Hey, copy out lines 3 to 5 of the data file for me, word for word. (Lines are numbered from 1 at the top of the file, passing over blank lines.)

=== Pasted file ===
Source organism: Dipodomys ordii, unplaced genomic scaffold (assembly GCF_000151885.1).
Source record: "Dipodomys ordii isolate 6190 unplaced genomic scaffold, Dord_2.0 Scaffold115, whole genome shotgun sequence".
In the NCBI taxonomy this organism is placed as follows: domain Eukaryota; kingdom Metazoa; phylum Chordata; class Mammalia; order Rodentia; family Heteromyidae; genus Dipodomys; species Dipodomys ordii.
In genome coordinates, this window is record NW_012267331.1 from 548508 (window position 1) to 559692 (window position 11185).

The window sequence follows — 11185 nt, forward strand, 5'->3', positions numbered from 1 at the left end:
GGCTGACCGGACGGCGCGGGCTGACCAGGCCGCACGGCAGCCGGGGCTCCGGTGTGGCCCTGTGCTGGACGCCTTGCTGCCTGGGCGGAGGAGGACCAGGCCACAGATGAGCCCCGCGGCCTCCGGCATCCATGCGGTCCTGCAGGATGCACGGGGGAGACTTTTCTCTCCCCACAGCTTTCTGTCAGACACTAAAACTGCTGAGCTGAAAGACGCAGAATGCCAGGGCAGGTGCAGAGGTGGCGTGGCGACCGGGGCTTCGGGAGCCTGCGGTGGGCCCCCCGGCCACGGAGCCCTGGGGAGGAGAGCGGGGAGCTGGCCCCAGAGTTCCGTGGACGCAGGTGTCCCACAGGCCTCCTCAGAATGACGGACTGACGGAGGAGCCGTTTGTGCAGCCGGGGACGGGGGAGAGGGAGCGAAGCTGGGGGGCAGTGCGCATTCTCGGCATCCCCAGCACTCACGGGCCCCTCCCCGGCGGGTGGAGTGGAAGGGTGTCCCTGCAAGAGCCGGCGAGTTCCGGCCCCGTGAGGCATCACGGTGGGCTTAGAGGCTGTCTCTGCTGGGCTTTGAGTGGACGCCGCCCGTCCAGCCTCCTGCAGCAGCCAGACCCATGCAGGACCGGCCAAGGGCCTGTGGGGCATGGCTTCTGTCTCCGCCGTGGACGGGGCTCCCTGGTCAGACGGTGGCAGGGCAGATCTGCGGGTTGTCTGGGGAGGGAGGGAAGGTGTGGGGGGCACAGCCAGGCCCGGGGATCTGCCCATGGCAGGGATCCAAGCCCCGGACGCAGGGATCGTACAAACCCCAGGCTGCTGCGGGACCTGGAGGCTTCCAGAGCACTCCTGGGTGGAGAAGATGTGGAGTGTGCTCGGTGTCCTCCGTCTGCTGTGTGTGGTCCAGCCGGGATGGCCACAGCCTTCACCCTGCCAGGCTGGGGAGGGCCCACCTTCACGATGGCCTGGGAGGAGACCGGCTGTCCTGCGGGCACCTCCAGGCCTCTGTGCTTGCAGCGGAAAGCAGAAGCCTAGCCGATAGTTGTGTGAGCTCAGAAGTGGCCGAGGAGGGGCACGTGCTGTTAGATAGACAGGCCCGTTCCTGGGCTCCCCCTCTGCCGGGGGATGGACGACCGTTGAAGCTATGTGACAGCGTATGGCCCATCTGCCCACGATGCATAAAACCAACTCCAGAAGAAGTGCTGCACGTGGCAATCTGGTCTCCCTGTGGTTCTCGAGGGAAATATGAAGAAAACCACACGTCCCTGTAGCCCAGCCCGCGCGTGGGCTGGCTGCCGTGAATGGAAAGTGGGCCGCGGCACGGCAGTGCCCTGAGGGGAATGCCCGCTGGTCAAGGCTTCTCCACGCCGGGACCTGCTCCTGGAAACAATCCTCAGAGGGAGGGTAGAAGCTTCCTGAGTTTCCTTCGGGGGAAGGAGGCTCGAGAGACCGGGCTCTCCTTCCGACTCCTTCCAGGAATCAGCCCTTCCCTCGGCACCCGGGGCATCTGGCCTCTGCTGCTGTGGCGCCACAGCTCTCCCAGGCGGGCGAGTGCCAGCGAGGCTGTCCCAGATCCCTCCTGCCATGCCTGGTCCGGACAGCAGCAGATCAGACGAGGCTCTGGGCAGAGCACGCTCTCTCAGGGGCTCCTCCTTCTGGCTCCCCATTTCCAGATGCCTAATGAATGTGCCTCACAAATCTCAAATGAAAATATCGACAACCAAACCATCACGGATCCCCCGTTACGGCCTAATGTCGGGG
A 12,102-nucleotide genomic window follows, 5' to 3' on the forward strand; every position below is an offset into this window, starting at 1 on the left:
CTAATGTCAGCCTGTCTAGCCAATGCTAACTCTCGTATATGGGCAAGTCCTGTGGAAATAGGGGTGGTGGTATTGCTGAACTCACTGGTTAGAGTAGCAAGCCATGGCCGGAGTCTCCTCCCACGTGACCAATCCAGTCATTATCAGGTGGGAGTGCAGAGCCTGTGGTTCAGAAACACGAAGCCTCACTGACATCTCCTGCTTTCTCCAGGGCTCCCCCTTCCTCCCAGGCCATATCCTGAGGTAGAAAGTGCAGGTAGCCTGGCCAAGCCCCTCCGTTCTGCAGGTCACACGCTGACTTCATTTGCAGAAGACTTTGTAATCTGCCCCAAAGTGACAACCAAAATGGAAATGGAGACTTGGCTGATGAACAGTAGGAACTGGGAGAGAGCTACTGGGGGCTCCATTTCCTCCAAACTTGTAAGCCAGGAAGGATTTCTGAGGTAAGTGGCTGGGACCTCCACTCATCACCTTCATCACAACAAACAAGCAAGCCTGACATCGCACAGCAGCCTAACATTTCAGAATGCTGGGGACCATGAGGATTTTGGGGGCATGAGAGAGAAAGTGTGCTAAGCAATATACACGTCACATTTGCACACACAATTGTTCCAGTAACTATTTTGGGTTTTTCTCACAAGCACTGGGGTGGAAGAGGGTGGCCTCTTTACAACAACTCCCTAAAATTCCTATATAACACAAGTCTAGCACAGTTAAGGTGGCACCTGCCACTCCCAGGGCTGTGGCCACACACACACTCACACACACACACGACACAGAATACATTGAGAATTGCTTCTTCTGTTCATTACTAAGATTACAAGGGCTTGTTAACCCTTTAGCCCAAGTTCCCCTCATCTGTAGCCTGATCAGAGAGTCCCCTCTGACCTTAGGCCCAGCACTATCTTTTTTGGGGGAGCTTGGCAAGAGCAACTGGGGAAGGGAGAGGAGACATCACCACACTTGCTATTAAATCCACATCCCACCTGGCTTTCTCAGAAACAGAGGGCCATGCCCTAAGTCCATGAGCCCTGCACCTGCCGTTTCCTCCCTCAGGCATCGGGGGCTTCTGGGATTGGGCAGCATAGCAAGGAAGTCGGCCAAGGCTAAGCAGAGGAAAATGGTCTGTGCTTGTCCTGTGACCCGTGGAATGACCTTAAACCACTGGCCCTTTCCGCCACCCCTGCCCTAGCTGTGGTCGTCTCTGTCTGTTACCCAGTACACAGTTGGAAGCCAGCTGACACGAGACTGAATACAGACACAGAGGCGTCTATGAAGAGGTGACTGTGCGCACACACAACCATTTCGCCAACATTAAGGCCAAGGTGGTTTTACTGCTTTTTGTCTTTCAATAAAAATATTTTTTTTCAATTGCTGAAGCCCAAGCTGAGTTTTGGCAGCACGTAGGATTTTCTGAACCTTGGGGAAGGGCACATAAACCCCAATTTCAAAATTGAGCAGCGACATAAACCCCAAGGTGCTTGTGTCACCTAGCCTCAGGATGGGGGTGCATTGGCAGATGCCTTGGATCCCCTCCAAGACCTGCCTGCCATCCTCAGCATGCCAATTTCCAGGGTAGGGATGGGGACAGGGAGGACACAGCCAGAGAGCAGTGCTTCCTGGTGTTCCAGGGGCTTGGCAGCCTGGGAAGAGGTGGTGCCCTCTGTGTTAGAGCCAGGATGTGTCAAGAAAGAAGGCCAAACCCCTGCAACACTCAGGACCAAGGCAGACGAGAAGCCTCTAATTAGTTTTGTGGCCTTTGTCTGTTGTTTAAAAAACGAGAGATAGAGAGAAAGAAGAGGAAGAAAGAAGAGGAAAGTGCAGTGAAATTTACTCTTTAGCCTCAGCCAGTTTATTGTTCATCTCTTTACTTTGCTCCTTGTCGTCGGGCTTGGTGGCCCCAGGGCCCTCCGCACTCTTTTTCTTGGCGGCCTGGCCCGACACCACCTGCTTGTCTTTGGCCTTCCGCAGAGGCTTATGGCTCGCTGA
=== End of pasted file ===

In the NCBI taxonomy this organism is placed as follows: domain Eukaryota; kingdom Metazoa; phylum Chordata; class Mammalia; order Rodentia; family Heteromyidae; genus Dipodomys; species Dipodomys ordii.
In genome coordinates, this window is record NW_012267331.1 from 548508 (window position 1) to 559692 (window position 11185).

The window sequence follows — 11185 nt, forward strand, 5'->3', positions numbered from 1 at the left end: